Tag: Casey

Having a head for heights!

Sorry, folks but still a few days away from being back to normal service.

We awoke yesterday morning with Casey sufficiently unwell that Jim Goodbrod recommended taking him to Southern Oregon Veterinary Services (SOVC) down in Medford. There SOVC said that it does look as though Casey has a failure in one of the spinal discs in his neck. First, we have been advised to up the pain medicine before embarking on an MRI and then, possibly, surgery.

In the middle of all this the tube from my catheter into my drainage bag became blocked, evidenced by pee running down my leg!!

SOVC offered me their very comfortable bathroom where I then unblocked the tube using a syringe and sterile water; luckily all brought with me.

Then it was up to Grants Pass to find a solution to my ‘leaking’ catheter only to find that Southern Oregon Medical Equipment, who we thought were in Grants Pass, had moved a year ago from Grants Pass to …… guess?? ……. yes: Medford!

Plus it was raining for most of the day!

Yes, it was one of those days!!

One of those days where one needs a head for the heights that life can throw at one.

No better demonstrated by the following video sent to me by my loving son: Alex!

So will just close by saying that until my catheter is taken out next Tuesday (fingers crossed) I may be ‘distracted’ from Learning from Dogs at times!

Quick recovery Casey!

Casey’s return to full health is remarkable!

On the 17th August I published a post Life’s Lottery that was about an injury that our Casey had suffered on the 14th August. It included this photograph:

P1160394I’m delighted to say that yesterday morning Casey returned to Lincoln Road Vet Clinic and the sutures were removed.

The drain was removed last Monday.

Jean and I were not with Casey for the five minutes it took to remove the sutures but the picture below shows a very happy Casey just 15 minutes after we arrived.

P1160428(If I could better drive the Apple photos app on my new iMac I would have shown you a closer image! Revised image inserted on Saturday morning as a result of me playing with the app.)

Life’s Lottery!

A traumatic accident to Casey is very professionally dealt with.

Our nine dogs are divided into two groups. One group lives in the kitchen/dining-room area (Casey, Paloma and Ruby) and the other dogs in the living-room/bedroom area (Pharaoh, Sweeny, Pedy, Oliver, Cleo and Brandy).

These two groups are separated by a gate, as seen here with Pharaoh resting on his bed and Casey at ease just on the other ‘kitchen’ side.

P1160402Both Jean and I go between the two areas via the gate many times daily.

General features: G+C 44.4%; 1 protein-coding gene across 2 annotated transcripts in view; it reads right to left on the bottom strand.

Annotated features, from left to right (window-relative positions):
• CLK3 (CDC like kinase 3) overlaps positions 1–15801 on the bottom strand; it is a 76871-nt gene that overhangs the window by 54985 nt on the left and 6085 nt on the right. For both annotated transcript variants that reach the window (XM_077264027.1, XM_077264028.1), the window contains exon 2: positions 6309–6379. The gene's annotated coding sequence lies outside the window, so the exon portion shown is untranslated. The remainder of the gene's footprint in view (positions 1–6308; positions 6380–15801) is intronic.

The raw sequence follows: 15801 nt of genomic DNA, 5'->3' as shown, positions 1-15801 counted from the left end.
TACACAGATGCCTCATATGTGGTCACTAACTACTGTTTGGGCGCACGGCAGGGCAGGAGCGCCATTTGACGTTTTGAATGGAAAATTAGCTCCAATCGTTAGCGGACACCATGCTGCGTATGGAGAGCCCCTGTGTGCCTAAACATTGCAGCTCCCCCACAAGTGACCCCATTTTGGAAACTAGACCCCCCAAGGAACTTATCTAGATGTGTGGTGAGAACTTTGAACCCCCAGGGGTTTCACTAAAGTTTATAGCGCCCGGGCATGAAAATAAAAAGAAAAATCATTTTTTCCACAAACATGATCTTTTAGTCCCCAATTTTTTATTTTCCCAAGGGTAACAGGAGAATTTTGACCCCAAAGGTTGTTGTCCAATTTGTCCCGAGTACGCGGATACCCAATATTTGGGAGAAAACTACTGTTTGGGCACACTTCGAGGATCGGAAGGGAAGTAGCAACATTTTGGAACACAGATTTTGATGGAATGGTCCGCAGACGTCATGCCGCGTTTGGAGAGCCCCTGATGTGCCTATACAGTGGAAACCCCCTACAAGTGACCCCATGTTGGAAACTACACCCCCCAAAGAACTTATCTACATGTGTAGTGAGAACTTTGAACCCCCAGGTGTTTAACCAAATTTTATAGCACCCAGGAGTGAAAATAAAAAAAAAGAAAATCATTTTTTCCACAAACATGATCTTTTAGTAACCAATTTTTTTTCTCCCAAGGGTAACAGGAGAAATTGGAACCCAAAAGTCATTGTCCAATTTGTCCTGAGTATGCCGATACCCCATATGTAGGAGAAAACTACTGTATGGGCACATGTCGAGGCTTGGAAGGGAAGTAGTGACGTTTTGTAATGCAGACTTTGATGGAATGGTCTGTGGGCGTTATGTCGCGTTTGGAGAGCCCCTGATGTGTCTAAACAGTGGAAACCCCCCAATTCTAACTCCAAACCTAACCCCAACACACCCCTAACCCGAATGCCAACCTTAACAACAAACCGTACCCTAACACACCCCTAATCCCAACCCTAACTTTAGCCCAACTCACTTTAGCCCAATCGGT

Last Sunday evening, as Jean was going to the kitchen, Casey stuck his head through one of the vertical spaces in the gate and must have become stuck albeit what then happened was upon us in a flash. For Brandy grabbed the left-hand side of Casey’s face with his own jaw and the two dogs were locked together. It was a bit of a struggle to separate Brandy from Casey and when we took a look at Casey’s face it was clear that there was a laceration along his lower, left-hand lip. However, he did not appear to be in pain and we all proceeded to bed.

On the Monday morning after I had returned from my bike ride with a local group of neighbours I queried with Jean whether or not we should just check that Casey wasn’t too badly injured despite the fact that Casey was showing no signs of discomfort. Nevertheless, his wound was not a pretty sight and a quick call to our neighbour Jim Goodbrod, who is also a Doctor of Veterinary Medicine (DVM), resulted in Jim saying to bring Casey round to his place then and there.

We are glad that we did for Jim quickly discovered that the laceration was not only to Casey’s lower lip but that much of his gum below the gum line along Casey’s teeth had been torn away exposing the jaw bone. Jim said that this required specialist attention and had no hesitation in recommending Southern Oregon Veterinary Speciality Center (SOVSC) in Medford, about 40 miles to the South. Jim went inside his house and made an appointment for us to take Casey to SOVSC for 2pm that afternoon.

P1160385We had previously been to SOVSC with Hazel and were impressed with their level of expertise and experience and the fact that they were open twenty-four hours every day of the week!

By the time we arrived Casey had been allocated to be seen by Dr. Adam Reiss, DVM, and very soon after arrival we were shown into a side room awaiting Dr. Reiss’s medical assistant.

P1160382Dr. Reiss then arrived and explained that Casey’s lip and gum would require suturing under a general anesthetic but that they could fit it in that afternoon albeit Casey would not be ‘back on his feet’ until 6pm at the earliest. Of course, we agreed and shortly thereafter Casey quietly and calmly was led away by Dr. Reiss’s assistant.

Jean and I then went the short distance to the centre of Medford, did a bit of shopping, had an early dinner and returned to SOVSC shortly before 6pm.

While we were waiting for news I was interested to read a prominently displayed sign setting out what constituted a veterinary specialist. (I’ve included the image at a larger size to make it easier for you to read it.)

P1160388Clearly there is more to caring for one’s pet than meets the eye.